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January 2010 • Edition 10.01

Kevin's Korner


Happy New Year and I hope you got everything you desired for Christmas. As we start a New Year we all make resolutions that are difficult to keep but I have one that is easy. Become a Grangetto's Preferred Customer and receive incredible gardening advice year-round--and you will be able to grow your own fruits and veggies and save money in the process. We have a great assortment of quality products and the most knowledgeable sales staff that can make your brown thumb turn green! Can you think of a better activity than enjoying your backyard and tasting the fruits of your labor? Come in today!

Happy New Year from your friends at Grangetto’s Farm & Garden Supply!


Manager's Corner

Cloud CoverWith the cold temperatures of winter comes the possibility of frost, which can damage the plants in your landscape. While most plants usually leaf out again when the weather warms, some plants don't fare as well.

Frost damages plants when the foliage loses moisture faster than the plants can replace it. This can happen because the soil is dry or because the water or moisture in the ground normally available to the plant is frozen. But most frost damage can be prevented by understanding and following a few basic principles.

There are definite warning signs that can help determine the possibility of a hard frost. If you notice low temperatures (45° or lower at 10 p.m.), a clear sky, little to no breeze, and dry air at bedtime, bring any potted plants that might be at risk into the garage or at least under a porch roof or eaves.

For plants in the ground (and outside potted plants), make sure the soil is moist when frost is expected. Moist soil holds and releases more heat than dry soil, which will help create a more humid environment around the plant when the frost pulls moisture from the foliage of the plant. Never hose down a plant in the morning after a frost. Allow the plants to thaw naturally and gradually, or you may rupture the plant cells in the leaf tissue.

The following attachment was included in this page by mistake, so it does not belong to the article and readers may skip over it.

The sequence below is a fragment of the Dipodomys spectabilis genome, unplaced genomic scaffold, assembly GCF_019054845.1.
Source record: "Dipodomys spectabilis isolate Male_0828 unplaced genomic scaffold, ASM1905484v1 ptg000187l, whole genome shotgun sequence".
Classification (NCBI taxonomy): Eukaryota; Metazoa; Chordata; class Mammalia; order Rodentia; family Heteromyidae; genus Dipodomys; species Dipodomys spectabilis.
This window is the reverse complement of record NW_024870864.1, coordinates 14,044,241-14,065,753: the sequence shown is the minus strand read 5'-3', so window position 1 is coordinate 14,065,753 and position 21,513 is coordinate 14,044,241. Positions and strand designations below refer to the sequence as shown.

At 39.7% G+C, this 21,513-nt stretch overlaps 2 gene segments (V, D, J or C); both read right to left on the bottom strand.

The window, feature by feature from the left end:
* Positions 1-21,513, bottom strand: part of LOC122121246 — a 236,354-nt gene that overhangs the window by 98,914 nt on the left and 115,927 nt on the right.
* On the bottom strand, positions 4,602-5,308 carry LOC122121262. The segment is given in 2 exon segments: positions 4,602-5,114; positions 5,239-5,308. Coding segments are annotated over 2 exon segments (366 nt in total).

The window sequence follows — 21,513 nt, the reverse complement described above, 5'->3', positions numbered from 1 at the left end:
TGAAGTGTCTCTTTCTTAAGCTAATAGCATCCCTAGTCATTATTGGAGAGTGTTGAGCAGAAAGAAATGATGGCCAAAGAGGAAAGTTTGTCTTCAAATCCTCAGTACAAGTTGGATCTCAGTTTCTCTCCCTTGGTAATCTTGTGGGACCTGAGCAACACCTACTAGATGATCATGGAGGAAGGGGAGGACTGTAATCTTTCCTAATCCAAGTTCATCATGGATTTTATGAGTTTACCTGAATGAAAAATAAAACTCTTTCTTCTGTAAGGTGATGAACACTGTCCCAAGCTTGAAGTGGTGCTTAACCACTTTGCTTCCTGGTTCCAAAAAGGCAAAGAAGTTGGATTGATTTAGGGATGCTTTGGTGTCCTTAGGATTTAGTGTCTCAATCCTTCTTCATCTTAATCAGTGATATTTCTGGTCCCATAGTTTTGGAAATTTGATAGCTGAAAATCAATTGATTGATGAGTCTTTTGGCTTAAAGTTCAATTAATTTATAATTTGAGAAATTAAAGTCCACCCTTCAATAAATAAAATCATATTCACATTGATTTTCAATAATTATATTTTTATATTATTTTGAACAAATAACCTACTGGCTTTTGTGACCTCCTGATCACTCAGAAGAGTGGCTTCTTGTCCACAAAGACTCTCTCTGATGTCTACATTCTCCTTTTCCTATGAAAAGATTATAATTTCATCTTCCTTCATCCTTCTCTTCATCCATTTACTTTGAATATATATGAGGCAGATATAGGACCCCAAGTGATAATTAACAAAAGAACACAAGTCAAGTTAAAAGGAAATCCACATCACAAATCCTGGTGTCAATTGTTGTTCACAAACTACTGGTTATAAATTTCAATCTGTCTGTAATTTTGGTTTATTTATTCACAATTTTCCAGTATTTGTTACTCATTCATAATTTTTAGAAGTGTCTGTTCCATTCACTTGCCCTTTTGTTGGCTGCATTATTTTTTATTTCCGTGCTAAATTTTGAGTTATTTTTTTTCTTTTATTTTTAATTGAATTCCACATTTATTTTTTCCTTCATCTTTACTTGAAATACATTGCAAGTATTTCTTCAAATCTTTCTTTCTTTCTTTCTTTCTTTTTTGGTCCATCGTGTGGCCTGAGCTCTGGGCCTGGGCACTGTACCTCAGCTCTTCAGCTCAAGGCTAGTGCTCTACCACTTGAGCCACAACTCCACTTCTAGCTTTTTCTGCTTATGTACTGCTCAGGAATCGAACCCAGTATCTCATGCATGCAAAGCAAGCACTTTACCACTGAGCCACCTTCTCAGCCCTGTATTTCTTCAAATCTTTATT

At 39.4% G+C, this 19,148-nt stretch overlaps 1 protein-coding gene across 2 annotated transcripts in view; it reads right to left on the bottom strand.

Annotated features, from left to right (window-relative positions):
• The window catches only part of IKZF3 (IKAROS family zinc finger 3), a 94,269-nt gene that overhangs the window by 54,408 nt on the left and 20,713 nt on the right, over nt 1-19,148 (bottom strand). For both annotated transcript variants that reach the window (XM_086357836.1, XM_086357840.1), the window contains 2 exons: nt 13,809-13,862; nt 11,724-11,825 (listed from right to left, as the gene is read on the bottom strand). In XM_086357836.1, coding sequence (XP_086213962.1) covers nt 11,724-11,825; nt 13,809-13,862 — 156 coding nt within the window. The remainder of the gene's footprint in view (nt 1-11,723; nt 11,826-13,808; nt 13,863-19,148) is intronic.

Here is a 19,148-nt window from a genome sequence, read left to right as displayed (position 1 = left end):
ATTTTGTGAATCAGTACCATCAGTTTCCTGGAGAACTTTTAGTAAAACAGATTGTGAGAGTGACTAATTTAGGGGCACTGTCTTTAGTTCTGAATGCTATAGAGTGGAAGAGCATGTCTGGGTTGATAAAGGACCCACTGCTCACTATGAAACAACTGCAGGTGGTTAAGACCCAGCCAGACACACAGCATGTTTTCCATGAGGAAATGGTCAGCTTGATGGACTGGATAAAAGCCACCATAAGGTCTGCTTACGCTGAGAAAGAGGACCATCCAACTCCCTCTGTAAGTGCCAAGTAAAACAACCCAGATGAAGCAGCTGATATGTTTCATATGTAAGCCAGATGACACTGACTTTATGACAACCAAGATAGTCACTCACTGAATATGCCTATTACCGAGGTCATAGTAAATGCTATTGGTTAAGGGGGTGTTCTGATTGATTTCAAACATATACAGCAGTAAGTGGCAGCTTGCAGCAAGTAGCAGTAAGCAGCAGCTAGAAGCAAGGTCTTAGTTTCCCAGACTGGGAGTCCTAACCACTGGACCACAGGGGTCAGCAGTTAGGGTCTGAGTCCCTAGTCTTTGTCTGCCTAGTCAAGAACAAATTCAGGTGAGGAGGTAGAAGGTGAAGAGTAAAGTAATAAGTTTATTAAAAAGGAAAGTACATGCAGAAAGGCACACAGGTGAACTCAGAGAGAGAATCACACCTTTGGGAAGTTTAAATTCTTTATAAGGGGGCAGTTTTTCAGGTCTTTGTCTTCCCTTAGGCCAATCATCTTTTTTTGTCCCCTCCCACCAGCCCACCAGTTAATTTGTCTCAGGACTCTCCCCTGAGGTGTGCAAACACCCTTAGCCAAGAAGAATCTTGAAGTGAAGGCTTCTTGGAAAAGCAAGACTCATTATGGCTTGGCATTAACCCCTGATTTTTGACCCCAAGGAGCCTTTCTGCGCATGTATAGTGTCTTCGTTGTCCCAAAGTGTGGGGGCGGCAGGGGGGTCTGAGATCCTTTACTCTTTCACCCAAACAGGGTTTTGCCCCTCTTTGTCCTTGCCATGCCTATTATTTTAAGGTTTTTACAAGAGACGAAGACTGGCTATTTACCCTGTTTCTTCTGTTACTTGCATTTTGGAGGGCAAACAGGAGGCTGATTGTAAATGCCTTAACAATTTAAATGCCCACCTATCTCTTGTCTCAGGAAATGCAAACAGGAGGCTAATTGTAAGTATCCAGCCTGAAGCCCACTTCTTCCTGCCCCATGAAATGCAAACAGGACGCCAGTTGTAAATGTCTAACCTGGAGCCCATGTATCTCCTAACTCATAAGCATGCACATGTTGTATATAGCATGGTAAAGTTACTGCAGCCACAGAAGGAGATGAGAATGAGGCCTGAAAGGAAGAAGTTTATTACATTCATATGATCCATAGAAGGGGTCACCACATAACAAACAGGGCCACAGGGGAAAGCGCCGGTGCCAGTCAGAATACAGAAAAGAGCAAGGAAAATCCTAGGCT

photoThere are products that can help prevent frost damage. Spraying frost-tender plants with an anti-transpirant such as Anti Stress 2000 will help provide 2-6 degrees of extra insulation from the cold by reducing the amount of moisture a plant gives off. Anti-transpirants are non-toxic and dry clear.

If you don't already have mulch around your plants, add a 2-3" layer of mulch or top dressing like Sierra Bark. This helps the soil retain moisture and stay warmer, as well as giving the roots some insulation from the cold.

Another protective measure is to cover tender plants with burlap or DeWitt N-Sulate Cloth. This can help prevent frost damage by providing an extra 2-6 degrees of protection. Make sure to fasten the material you use securely over frames or stakes so that it does not touch the plant; otherwise it will transfer the cold directly to the plant. Remove any covering during the daytime to allow the plants to absorb sunlight. Using a cloth such as DeWitt N-Sulate will allow the plant to breath, where materials such as plastic will not.

photoWait to prune frost-sensitive plants until after the danger of frost has passed and new growth has started. If your plant is injured, leave the damaged foliage on the plant so it will act as a protective layer to the foliage beneath. Trimming the plant too early may stimulate new growth that can be damaged by further frosts. You may also end up pruning out more foliage than is necessary; some of that dead-looking foliage may still be alive. When you do prune, the idea is to let the frost damage guide the pruning. Prune only the areas that are not showing new growth.

If you have any questions about which plants to protect, just ask one of our garden experts. We'll be happy to help you make sure you're equipped properly to fend off the damaging effects of frost.


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